BREAKING ICE

PERFORMANCES

In 2014, our performances focused on deepening engagement with the environment, in collaboration with Greenheart International, and The Recyclery Collective.

 

A series of sampler events culminated in Breaking Ice, our main 2014 event in October. Guest artists for these performances included Winifred Haun & Dancers, modern dancer Matthew McMunn, and video artist Jessica Segall.

 

Our eclectic program included a composition for  Electronics, Cello, and Video about climate change.  The piece was funded in part by an Arts-Science Initiative University of Chicago grant, and involved a fracturing and melting ice experiment

by two wonderful University of Chicaog postdoc Physicists, Ivo Peters and Qin Xu. Other pieces featured on the program included Tree-themed dance choreography set to tree-themed music by Handel and Vivaldi and filmed synchronized biking and dance choreography set to an original composition by Joel Styzens, amongst other equally innovative and exciting works.

A 2014 Breaking Ice donation was given to the Awassa Children's Project, an Illinois nonprofit organization that raises funds for orphans, raises awareness of HIV/Aids in Ethiopia, and initiates environmental projects such as planting trees, providing clean drinking water, and utilizing natural energy sources (such as solar panels).

 

PERFORMANCE EXCERPTS

Breaking Ice

Composer and Electronics: Iddo Aharony
Co-creator and Cellist: Sophie Webber
Video Artist: Jessica Segall
Physicist-collaborators: Ivo Peters and Qin Xu

Breaking Ice is the outcome of an extended collaboration between its artistic creators and University of Chicago physicists Peters and Xu. The project aims to speak to the increasing rate of melting and disintegrating glaciers by creating a laboratory-controlled model of the much larger-scale phenomenon. Ice - crushed and melting - was examined and documented, and ultimately used as core source material and inspiration for the musical/visual piece. The music combines improvisatory elements and real-time electronics with pre-composed sections. The work was made possible thanks to a 2014 University of Chicago Arts-Science Initiative Grant, as well as a residency at the Brush Creek Foundation for the Arts, Wyoming.

Bike Again

Composer: Joel Styzens (composer, dulcimer, bike percussion)

Co-creator and Cellist: Sophie Webber
Electronic effects: Iddo Aharony
Video Artist: Alireza Ghoreishi
Bicycle movements in video directed by: Matthew McMunn

This piece came out of a collaboration with Rogers Park's second hand bike project, The Recyclery, and was performed at "Breaking Ice" in 2014. Synchronized biking and industrial recycling integrates with dance and newly-composed music. Following this collaboration, Alireza Ghoreishi edited the work for use as The Recyclery's promotional music video.

Is it too late to touch you, dear?

Music: How Slow the Wind (2001) by Osvaldo Golijov (b.1960-)

Choreography: Winifred Haun
Solo Soprano: Henriët Fourie
Fused Muse Ensemble String Quartet: Yuriy Geyer (vn), Benton Wedge (vla), Jean Hatmaker (vc)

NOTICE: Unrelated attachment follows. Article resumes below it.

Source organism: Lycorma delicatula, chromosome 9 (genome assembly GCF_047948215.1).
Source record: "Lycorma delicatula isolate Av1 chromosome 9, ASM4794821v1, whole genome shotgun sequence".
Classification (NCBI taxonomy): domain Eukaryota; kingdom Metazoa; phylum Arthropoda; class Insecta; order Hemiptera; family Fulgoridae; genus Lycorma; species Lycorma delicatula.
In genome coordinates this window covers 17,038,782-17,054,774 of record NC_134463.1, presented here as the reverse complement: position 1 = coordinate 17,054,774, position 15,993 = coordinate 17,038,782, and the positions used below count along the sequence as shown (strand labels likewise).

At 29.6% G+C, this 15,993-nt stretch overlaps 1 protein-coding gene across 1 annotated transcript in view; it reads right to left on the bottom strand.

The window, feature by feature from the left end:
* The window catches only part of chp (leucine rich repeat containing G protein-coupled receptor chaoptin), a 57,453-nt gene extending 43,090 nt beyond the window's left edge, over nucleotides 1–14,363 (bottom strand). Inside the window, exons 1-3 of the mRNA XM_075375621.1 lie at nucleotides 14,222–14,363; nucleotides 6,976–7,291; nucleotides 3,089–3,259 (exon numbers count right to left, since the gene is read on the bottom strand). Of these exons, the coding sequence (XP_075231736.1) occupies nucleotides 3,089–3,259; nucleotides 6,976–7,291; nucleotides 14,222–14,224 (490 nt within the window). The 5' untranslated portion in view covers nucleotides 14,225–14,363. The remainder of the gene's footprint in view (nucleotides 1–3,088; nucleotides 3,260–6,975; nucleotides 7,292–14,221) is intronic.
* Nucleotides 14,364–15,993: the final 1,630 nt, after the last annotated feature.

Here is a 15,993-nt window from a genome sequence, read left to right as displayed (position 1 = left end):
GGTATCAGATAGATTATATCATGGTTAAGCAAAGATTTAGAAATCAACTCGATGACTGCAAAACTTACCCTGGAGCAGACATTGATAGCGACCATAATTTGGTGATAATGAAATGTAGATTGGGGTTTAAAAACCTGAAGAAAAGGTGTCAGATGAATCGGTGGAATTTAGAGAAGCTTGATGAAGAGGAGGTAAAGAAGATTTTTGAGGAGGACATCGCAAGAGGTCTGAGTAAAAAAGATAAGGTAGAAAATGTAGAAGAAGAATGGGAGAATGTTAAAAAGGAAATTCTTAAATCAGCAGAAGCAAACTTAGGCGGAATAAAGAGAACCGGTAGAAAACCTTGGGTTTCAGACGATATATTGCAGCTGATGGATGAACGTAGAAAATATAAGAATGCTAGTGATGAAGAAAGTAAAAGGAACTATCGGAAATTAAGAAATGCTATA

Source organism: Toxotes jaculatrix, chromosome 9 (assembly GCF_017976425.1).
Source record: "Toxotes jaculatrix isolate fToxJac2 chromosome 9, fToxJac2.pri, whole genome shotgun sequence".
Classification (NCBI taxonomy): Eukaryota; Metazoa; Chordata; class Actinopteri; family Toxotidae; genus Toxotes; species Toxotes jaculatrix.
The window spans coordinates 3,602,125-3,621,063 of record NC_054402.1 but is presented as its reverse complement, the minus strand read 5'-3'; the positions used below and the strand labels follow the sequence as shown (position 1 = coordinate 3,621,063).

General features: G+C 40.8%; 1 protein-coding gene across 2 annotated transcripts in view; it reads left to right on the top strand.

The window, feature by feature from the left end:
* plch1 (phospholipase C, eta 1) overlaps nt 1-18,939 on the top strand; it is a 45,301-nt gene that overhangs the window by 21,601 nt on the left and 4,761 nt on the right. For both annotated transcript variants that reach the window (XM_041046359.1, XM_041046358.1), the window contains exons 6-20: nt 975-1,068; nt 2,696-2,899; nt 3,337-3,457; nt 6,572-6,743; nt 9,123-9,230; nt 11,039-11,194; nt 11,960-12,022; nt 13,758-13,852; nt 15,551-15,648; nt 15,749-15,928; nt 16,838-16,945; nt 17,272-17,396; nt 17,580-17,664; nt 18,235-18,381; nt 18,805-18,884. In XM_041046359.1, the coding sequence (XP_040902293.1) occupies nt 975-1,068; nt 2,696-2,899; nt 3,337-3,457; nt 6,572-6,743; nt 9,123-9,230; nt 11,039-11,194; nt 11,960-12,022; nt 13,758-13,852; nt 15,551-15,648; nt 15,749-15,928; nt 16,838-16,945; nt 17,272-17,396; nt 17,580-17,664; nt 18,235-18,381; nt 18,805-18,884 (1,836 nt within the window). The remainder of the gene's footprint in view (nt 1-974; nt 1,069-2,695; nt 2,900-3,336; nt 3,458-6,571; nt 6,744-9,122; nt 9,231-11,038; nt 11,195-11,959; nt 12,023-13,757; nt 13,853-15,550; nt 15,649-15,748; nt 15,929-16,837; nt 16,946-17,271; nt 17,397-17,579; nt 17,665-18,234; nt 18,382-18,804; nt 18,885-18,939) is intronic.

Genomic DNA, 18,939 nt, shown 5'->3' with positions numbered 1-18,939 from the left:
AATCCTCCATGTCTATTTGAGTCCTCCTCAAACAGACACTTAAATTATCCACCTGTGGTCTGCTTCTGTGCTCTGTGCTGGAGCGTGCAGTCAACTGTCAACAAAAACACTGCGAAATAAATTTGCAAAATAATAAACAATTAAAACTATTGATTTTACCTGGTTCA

Dancers: Elysia Banks, Timothy Bowser, Zada Cheeks, Ariel Dorsey, and Kristina Edwards

Golijov composed this aria in response to the sudden death of his friend Mariel Stubrin. Here, the music is put in dialogue with choreography that moves, like the music, between the imagery of water and wind, to touch upon loss, transcendence, the pausing of time, and what we are left with when someone leaves us.  Here is an excerpt from the premiere given at "Breaking Ice" in 2014.

Is it too late to touch you, dear?

Music: How Slow the Wind (2001) by Osvaldo Golijov (b.1960-)

Choreography: Winifred Haun
Solo Soprano: Henriët Fourie
Fused Muse Ensemble String Quartet: Yuriy Geyer (vn), Benton Wedge (vla), Jean Hatmaker (vc)
Dancers: Elysia Banks, Timothy Bowser, Zada Cheeks, Ariel Dorsey, and Kristina Edwards

Golijov composed this aria in response to the sudden death of his friend Mariel Stubrin. Here, the music is put in dialogue with choreography that moves, like the music, between the imagery of water and wind, to touch upon loss, transcendence, the pausing of time, and what we are left with when someone leaves us.  Here is an excerpt from the premiere given at "Breaking Ice" in 2014.

Fragile Shade

Music: Ombra Mai Fu (“Never was a Shade” --opening aria in the 1738 opera, Serse), HWV40 by George Frederic Handel (1685-1759)

Soprano: Henriët Fourie

Piano: Jeeyoon Kim

Pre-recorded sound compiled by Matthew McMunn (source material includes baritone Nelson Eddy performing Ombra Mai Fu, ambient sounds from “Freesounds.com” and sounds collected by Matthew)
Choreography/Dancer: Matthew McMunn

Soprano and dancer contemplate the nebulous and often dissonant relationship between man and nature.

Fragile Shade

Music: Ombra Mai Fu (“Never was a Shade” --opening aria in the 1738 opera, Serse), HWV40 by George Frederic Handel (1685-1759)

Soprano: Henriët Fourie

Piano: Jeeyoon Kim

Pre-recorded sound compiled by: Matthew McMunn (source material includes baritone Nelson Eddy performing Ombra Mai Fu, ambient sounds from “Freesounds.com” and sounds collected by Matthew)
Choreography/Dancer: Matthew McMunn

Soprano and dancer contemplate the nebulous and often dissonant relationship between man and nature.

Cold Air

Music: “Winter” from The Four Seasons RV297 by Antonio Vivaldi (1678-1741)

Choreography: Winifred Haun
Solo Violin: Dawn Gingrich
Fused Muse Ensemble String Quartet: Yuriy Geyer (vn), Benton Wedge (vla), Jean Hatmaker (vc)
Dancers: Elysia Banks, Timothy Bowser, Shannon Brodie, Zada Cheeks, Ariel Dorsey, and Kristina Edwards

Winter is coming... and you’ve surely heard this piece before. The choreography was inspired by the music and contemplating upon the role and power of nature. The work was premiered at Breaking Ice in 2014.

© 2016 Fused Muse Ensemble

CONTACT US: 

fusedmuses@gmail.com